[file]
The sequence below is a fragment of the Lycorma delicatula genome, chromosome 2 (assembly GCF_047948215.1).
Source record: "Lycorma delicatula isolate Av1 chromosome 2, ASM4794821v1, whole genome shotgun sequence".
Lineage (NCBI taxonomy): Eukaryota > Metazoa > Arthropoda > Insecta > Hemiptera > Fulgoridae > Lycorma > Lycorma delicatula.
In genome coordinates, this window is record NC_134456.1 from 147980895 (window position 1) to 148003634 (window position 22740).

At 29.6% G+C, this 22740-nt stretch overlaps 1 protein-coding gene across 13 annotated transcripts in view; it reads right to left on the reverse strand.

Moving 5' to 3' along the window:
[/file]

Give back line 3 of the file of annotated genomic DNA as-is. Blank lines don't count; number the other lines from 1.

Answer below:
Lineage (NCBI taxonomy): Eukaryota > Metazoa > Arthropoda > Insecta > Hemiptera > Fulgoridae > Lycorma > Lycorma delicatula.